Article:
One of the “Beatles” of the Islamic State organization sentenced to life in the United States

Alexanda Kotey was extradited to the United States from Iraq in October 2020 to appear before American justice.

One of the members of a group of kidnappers from the Islamic State (IS) organization, dubbed the “Beatles”, was sentenced on Friday April 29 to life imprisonment by a federal court in the United States. Alexanda Kotey, 38, a former British national, pleaded guilty in September, admitting responsibility for the deaths of four American hostages in Syria and the kidnapping and torture of around 20 Westerners.

Also a member of this cell, El Shafee El-Sheikh, arrested with him by Syrian Kurdish forces in 2018, was found guilty in April after a grueling trial which exposed their sadism in broad daylight. His sentence will be handed down on August 12.

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The two men, for whom the death penalty was excluded due to an agreement with London, were present on Friday in the court in Alexandria, near Washington, where the relatives of their victims were able to speak directly to them.

“You have kidnapped, tortured and participated in the murders of good and innocent people, and you will now have to live with this all your life”launched the Briton Bethany Haines, daughter of one of the victims. “You both lost!” »added the young woman, whose father, David Haines, an aid worker, was beheaded by the third member of the “Beatles”, Mohammed Emwazi, killed by a drone attack in 2015.

This nickname had been given to the three jihadists, who grew up and became radicalized in London, by their hostages because of their British accent. They left for Syria in 2012. Alexanda Kotey explained in a statement that he joined ISIS to fight against the regime of President Bashar Al-Assad believing that “the Islamic concept of armed jihad was of great value and a legitimate cause”.

Read also Syria: after the Turkish offensive, the American army recovers two “Beatles”, notorious fighters of the Islamic State in the hands of the Kurds

“Jihadi John”

Alexanda Kotey and El Shafee El-Sheikh were extradited to the United States from Iraq in October 2020 to appear before American justice. They were captured in January 2018 by Syrian Kurdish forces and then handed over to the US military in Iraq.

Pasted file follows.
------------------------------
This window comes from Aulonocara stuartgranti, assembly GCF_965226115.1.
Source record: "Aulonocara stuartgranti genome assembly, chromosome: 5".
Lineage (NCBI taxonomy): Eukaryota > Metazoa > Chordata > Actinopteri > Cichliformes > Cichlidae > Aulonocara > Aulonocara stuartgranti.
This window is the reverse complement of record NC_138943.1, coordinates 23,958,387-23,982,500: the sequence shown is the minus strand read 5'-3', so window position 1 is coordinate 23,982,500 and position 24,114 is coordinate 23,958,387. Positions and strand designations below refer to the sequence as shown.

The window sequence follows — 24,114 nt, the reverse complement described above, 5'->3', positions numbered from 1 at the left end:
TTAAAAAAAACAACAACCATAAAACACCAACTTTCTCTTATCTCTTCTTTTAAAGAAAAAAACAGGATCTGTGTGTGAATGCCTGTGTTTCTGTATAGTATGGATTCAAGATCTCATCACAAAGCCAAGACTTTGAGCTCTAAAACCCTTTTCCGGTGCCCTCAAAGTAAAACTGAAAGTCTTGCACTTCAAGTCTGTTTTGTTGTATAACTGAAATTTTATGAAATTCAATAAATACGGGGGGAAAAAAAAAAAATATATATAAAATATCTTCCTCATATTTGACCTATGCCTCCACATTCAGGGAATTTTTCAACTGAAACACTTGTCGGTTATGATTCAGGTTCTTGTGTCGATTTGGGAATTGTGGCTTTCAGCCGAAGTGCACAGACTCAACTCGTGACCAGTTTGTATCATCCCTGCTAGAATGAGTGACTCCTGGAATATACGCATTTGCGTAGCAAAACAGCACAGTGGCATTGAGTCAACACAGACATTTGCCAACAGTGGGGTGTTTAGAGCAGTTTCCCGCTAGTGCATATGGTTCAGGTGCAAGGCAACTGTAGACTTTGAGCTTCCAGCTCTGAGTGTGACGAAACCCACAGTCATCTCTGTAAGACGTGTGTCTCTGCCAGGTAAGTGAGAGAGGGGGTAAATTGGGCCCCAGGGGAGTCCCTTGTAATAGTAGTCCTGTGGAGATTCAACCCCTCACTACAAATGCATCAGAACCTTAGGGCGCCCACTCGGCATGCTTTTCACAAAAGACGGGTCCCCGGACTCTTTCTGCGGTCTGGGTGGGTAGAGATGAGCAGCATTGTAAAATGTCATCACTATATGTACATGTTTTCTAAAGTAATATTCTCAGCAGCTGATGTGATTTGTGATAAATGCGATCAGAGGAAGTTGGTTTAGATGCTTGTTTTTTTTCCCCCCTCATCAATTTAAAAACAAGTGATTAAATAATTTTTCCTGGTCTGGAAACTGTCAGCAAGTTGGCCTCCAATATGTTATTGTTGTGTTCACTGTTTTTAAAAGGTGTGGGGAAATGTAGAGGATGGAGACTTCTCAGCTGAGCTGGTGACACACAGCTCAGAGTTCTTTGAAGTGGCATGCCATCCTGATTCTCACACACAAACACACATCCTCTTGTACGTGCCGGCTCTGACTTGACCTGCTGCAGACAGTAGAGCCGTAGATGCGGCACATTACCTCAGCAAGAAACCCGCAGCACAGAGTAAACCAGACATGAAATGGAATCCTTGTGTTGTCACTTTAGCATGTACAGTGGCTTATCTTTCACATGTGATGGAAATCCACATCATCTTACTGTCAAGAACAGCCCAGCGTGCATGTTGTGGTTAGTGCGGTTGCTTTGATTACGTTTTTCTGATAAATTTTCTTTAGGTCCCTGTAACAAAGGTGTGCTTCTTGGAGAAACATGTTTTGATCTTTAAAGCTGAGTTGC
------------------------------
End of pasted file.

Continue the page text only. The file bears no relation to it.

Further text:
Active in Syria from 2012 to 2015, they supervised the detention of at least twenty-seven journalists and humanitarian workers from the United States, the United Kingdom, France, Spain, Italy, Germany, Denmark, Sweden, Belgium, Japan, New Zealand and Russia. A dozen were executed and their deaths were staged in IS propaganda videos that shocked the world.

Among their victims was the American journalist Steven Sotloff. On Friday, his mother, Shirley, repeatedly urged the two jihadists to “look at her [les] eyes “as she described “the unimaginable impact” of their actions on his family. “Steven’s death was like a horror movie broadcast live around the world (…) For our family, it doesn’t happen on a screen but in our heads, every day.”she explained to them, hoping that they will “think every day about the rest of their lives”.

Read also IS confirms death of Briton ‘Jihadi John’ in strike in Syria

Marsha Mueller, whose daughter Kayla died in confused circumstances after being the sex slave of ISIS leader Abu Bakr Al-Baghdadi, wished they would help her understand what happened to her daughter: “We learned certain things, stories of rape, beatings, terror and horror. But I want to know the whole truth, even if it’s hard to hear (…) I need to experience these horrors with her. »

The alleged leader of this jihadist cell, Mohammed Emwazi, nicknamed “Jihadi John”, who had distinguished himself by appearing dressed all in black, a butcher’s knife in his hand, on propaganda videos, had been killed during a American bombing of Syria in November 2015. As for the fourth “Beatles”, Aine Davis, he is being held in Turkey. He was convicted of terrorism in 2017.

The World with AFP

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